Taking Skelaxin (Metaxalone) With Voltaren (Diclofenac)

There is no known drug interaction between Skelaxin (metaxalone) and Voltaren (diclofenac).

Question

Is it ok to take metaxalone while taking diclofenac sodium?

Asked by Brian On Jan 04, 2019

Answered by
Medical Content Reviewed By PharmacistAnswers Staff

On Jan 05, 2019

Answer

There is no drug interaction between Skelaxin (metaxalone) and Voltaren (diclofenac). They also don't share many similar side effects and are considered safe to take together.

However, although there is no drug interaction between the two, both are to be used cautiously in those with liver disease. If you have impaired liver function, be sure to speak with your doctor before use of either.

Absent of contraindications, it wouldn't be uncommon for both to be prescribed together. Diclofenac is an anti-inflammatory pain reliever while metaxalone is a muscle relaxant/sedative. They are both used to treat musculoskeletal conditions.

In the next sections, I discuss both drugs in more detail.

Answer Summary

There is no drug interaction between Skelaxin (metaxalone) and Voltaren (diclofenac).

About Skelaxin

Skelaxin (metaxalone) is a muscle relaxant and CNS (central nervous system) depressant. It is among the more sedating of oral muscle relaxants.

The exact mechanism of action isn't well known, but the majority of the drugs actions are thought to be due to its CNS depressants effects.

In fact, the prescribing information for Skelaxin states that the muscle relaxant properties come solely from the CNS depressant effects of the drug:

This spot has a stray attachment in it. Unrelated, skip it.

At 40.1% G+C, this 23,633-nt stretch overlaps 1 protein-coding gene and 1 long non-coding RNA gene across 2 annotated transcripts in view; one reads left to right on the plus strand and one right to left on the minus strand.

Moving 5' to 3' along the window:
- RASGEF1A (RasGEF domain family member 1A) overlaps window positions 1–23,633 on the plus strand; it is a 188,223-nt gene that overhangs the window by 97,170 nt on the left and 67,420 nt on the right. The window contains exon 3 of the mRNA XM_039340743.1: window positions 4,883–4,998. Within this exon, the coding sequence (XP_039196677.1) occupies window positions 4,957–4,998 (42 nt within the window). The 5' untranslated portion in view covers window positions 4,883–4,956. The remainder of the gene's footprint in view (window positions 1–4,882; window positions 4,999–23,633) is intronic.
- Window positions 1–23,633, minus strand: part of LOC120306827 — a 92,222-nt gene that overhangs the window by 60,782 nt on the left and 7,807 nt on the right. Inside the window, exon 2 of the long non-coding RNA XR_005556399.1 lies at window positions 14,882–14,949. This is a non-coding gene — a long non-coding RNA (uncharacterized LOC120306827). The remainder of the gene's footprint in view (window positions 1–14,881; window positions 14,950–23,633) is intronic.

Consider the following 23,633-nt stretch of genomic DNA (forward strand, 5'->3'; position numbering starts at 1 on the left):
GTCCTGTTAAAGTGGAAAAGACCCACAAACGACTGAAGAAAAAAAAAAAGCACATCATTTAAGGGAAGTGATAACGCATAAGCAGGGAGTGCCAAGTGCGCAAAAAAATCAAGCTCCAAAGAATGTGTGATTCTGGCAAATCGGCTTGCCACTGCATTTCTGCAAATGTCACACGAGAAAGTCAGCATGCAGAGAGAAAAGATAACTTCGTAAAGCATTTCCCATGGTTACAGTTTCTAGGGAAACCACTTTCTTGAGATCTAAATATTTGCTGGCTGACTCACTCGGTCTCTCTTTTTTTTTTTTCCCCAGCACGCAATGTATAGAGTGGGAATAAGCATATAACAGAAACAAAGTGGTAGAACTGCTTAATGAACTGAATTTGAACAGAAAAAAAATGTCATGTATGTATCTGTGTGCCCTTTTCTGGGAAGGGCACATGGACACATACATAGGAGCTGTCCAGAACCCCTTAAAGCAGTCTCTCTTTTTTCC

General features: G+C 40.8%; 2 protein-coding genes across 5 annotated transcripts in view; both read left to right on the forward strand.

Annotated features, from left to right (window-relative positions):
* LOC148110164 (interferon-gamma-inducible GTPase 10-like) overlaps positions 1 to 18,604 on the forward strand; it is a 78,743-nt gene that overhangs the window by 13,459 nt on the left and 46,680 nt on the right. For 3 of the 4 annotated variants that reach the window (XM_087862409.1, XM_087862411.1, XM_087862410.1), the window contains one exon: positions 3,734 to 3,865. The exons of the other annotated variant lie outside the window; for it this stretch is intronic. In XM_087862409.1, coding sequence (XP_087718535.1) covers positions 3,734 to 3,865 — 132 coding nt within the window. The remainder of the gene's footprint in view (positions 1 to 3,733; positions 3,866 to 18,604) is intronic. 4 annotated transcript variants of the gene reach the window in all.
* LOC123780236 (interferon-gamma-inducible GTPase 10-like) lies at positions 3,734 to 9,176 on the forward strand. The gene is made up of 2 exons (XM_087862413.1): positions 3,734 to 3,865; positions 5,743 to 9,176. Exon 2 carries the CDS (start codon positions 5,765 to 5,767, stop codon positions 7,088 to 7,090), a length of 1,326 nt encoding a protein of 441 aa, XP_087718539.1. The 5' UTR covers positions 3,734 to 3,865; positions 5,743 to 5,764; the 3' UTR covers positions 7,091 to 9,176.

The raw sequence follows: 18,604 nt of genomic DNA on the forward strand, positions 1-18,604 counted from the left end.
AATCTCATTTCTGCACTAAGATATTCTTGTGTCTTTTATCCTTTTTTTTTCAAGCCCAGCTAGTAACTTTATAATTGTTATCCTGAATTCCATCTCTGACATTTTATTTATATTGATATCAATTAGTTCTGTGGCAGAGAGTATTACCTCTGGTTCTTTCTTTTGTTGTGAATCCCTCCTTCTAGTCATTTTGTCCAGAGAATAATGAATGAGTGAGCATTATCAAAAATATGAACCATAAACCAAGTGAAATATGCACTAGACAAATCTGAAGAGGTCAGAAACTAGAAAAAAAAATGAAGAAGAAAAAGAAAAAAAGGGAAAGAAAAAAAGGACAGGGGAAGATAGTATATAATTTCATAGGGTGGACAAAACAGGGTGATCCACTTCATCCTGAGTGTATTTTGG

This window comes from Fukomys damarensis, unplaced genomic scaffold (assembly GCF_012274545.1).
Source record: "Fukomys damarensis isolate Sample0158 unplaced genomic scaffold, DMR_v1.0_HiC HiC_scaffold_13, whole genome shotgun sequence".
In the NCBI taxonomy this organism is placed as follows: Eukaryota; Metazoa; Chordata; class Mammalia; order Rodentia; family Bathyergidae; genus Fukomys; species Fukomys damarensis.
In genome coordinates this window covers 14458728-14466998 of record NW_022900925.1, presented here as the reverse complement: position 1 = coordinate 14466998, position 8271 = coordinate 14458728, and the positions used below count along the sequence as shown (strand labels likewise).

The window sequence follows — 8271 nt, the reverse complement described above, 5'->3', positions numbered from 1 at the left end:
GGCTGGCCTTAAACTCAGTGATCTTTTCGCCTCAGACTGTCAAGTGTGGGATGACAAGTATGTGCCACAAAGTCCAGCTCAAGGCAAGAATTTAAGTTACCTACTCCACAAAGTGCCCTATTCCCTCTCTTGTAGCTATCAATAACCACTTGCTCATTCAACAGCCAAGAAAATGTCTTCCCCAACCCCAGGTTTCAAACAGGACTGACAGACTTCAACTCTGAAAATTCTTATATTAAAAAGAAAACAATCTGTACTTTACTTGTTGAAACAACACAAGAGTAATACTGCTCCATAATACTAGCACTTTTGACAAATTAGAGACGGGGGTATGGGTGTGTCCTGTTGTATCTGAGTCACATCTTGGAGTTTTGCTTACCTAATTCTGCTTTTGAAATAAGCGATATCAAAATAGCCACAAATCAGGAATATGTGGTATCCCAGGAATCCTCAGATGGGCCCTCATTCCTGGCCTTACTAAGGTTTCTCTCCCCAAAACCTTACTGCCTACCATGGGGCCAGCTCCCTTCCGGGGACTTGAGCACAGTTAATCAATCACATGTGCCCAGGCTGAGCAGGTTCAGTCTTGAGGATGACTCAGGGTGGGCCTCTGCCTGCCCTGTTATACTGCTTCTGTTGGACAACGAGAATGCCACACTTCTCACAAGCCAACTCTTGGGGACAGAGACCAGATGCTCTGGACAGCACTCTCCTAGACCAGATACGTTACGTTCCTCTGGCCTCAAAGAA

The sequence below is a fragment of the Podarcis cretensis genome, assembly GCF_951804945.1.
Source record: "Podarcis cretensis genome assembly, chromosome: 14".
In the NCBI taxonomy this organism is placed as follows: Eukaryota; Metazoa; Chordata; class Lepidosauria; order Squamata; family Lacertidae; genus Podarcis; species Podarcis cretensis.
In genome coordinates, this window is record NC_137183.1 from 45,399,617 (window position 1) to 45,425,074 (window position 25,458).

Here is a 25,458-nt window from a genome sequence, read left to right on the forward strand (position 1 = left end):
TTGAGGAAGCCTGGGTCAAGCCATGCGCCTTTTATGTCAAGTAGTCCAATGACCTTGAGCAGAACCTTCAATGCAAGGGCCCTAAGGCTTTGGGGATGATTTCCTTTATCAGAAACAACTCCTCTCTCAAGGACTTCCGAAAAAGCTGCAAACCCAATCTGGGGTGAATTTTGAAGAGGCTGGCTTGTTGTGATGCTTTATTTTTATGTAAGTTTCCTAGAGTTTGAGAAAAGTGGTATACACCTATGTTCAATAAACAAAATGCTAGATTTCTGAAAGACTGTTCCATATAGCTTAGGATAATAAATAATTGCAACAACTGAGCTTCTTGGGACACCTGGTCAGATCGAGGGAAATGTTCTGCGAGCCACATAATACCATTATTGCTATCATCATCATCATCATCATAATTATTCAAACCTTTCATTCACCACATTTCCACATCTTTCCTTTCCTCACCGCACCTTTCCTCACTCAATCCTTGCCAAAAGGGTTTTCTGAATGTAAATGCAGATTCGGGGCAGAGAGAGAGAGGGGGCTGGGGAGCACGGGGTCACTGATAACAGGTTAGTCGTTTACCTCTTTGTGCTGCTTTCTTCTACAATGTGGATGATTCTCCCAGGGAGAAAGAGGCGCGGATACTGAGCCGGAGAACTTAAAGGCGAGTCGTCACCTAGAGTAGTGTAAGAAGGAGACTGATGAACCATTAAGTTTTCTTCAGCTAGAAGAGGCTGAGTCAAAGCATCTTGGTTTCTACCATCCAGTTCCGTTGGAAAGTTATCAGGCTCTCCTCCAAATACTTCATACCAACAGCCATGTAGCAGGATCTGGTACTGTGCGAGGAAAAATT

"The mechanism of action of metaxalone in humans has not been established, but may be due to general central nervous system depression. Metaxalone has no direct action on the contractile mechanism of striated muscle, the motor end plate, or the nerve fiber."

Some studies suggest that high doses of Skelaxin may also have serotonergic effects as there have been case reports of serotonin syndrome with the medication.

Skelaxin may be taken with or without food, but food may increase absorption and overall effects of the drug.

The most commonly reported adverse effects include:

  • Drowsiness
  • Dizziness
  • Headache
  • Anxiety and irritability
  • Nausea
  • Vomiting
  • Heartburn

About Voltaren

Voltaren (diclofenac) is a nonsteroidal anti-inflammatory drug (NSAID), and also has pain-relieving and fever reducing properties.

While in the same class of drugs as Advil (ibuprofen) and Aleve (naproxen), Voltaren may have a slightly lower incidence of GI side effects due to its greater COX-2 selectivity.

Voltaren can be taken with or without food, but food may lessen gastrointestinal side effects.

The most commonly reported adverse effects include:

  • Nausea
  • Ulceration (long term use)
  • GI bleeding (long term use)
  • Dizziness
  • Headache
  • Cardiovascular disease (long term use)

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References
  • Elsevier ClinicalKey: Diclofenac Monograph (Accessed 1/5/19)
  • Elsevier ClinicalKey: Skelaxin Monograph (Accessed 1/5/19)
  • Serotonin Syndrome Following Metaxalone Overdose and Therapeutic Use of a selective serotonin Reuptake Inhibitor. PubMed (Accessed 1/5/19)
  • Skelaxin Package Insert (Accessed 1/5/19)

About the Pharmacist

Dr. Brian Staiger Pharm.D

Dr. Brian Staiger is a licensed pharmacist in New York State and the founder of PharmacistAnswers.com. He graduated from the University At Buffalo with a Doctor Of Pharmacy degree in 2010. He has been featured in several publications including the Huffington Post as well as a variety of health and pharmacy related blogs. Please feel free to reach out to him directly if you have any questions or want to connect! [email protected]; Office: 716-389-3076

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